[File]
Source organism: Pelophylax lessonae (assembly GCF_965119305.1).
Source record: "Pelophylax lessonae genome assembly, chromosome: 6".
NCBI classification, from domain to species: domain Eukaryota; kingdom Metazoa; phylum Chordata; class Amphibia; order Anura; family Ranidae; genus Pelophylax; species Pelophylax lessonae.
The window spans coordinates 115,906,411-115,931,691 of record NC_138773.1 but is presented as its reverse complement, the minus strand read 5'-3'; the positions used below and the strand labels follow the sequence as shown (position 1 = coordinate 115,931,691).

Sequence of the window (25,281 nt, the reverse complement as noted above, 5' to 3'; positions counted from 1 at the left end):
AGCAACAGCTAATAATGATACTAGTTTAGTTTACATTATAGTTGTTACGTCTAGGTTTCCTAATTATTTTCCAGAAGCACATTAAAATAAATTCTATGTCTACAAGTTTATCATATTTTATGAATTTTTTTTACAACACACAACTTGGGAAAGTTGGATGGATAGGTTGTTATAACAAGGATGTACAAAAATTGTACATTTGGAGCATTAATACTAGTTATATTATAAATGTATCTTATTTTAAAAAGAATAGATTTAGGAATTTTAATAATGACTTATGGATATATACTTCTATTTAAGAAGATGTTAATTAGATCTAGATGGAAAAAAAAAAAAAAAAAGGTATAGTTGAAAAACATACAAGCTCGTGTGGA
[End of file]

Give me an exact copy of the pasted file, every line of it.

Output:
Source organism: Pelophylax lessonae (assembly GCF_965119305.1).
Source record: "Pelophylax lessonae genome assembly, chromosome: 6".
NCBI classification, from domain to species: domain Eukaryota; kingdom Metazoa; phylum Chordata; class Amphibia; order Anura; family Ranidae; genus Pelophylax; species Pelophylax lessonae.
The window spans coordinates 115,906,411-115,931,691 of record NC_138773.1 but is presented as its reverse complement, the minus strand read 5'-3'; the positions used below and the strand labels follow the sequence as shown (position 1 = coordinate 115,931,691).

Sequence of the window (25,281 nt, the reverse complement as noted above, 5' to 3'; positions counted from 1 at the left end):
AGCAACAGCTAATAATGATACTAGTTTAGTTTACATTATAGTTGTTACGTCTAGGTTTCCTAATTATTTTCCAGAAGCACATTAAAATAAATTCTATGTCTACAAGTTTATCATATTTTATGAATTTTTTTTACAACACACAACTTGGGAAAGTTGGATGGATAGGTTGTTATAACAAGGATGTACAAAAATTGTACATTTGGAGCATTAATACTAGTTATATTATAAATGTATCTTATTTTAAAAAGAATAGATTTAGGAATTTTAATAATGACTTATGGATATATACTTCTATTTAAGAAGATGTTAATTAGATCTAGATGGAAAAAAAAAAAAAAAAAGGTATAGTTGAAAAACATACAAGCTCGTGTGGA